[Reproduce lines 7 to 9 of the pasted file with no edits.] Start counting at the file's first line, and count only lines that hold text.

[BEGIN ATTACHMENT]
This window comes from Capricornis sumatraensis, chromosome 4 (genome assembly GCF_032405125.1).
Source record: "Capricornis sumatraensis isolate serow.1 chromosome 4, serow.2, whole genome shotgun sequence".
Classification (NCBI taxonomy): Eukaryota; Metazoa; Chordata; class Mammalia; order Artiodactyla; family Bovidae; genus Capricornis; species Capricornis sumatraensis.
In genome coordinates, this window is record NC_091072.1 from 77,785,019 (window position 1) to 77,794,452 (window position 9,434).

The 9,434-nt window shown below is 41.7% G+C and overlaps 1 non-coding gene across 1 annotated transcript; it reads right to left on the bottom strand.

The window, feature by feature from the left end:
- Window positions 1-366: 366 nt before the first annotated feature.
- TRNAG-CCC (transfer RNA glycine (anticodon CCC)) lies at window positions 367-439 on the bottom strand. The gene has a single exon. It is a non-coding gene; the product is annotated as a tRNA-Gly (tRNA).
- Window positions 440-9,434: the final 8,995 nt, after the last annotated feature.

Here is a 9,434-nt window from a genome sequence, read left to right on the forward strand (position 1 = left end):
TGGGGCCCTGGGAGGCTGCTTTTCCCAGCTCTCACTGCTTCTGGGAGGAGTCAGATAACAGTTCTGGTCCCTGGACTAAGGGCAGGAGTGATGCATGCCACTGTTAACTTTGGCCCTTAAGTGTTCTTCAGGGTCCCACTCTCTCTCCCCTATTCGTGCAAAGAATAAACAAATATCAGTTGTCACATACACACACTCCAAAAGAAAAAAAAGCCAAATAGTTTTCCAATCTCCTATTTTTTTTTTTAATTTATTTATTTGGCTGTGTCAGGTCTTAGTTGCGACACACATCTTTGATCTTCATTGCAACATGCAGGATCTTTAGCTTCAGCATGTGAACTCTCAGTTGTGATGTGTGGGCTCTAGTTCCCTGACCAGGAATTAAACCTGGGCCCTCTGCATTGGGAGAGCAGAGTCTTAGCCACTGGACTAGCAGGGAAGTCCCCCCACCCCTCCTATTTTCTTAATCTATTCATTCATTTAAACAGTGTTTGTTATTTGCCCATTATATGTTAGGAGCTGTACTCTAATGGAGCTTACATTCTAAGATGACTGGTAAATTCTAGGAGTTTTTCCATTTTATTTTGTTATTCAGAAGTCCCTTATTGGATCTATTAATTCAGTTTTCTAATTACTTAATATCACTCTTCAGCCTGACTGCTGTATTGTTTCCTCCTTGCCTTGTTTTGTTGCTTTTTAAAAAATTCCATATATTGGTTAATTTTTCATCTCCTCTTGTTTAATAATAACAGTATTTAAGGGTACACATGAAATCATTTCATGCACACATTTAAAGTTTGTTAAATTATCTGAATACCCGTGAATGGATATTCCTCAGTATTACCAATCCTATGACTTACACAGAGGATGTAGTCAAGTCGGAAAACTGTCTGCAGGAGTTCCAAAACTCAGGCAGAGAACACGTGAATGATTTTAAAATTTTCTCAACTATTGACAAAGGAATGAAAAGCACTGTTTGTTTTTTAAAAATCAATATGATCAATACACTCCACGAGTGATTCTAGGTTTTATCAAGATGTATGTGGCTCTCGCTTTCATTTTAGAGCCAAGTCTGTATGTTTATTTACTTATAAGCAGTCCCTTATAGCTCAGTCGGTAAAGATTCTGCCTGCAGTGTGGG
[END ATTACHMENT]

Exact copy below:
- Window positions 1-366: 366 nt before the first annotated feature.
- TRNAG-CCC (transfer RNA glycine (anticodon CCC)) lies at window positions 367-439 on the bottom strand. The gene has a single exon. It is a non-coding gene; the product is annotated as a tRNA-Gly (tRNA).
- Window positions 440-9,434: the final 8,995 nt, after the last annotated feature.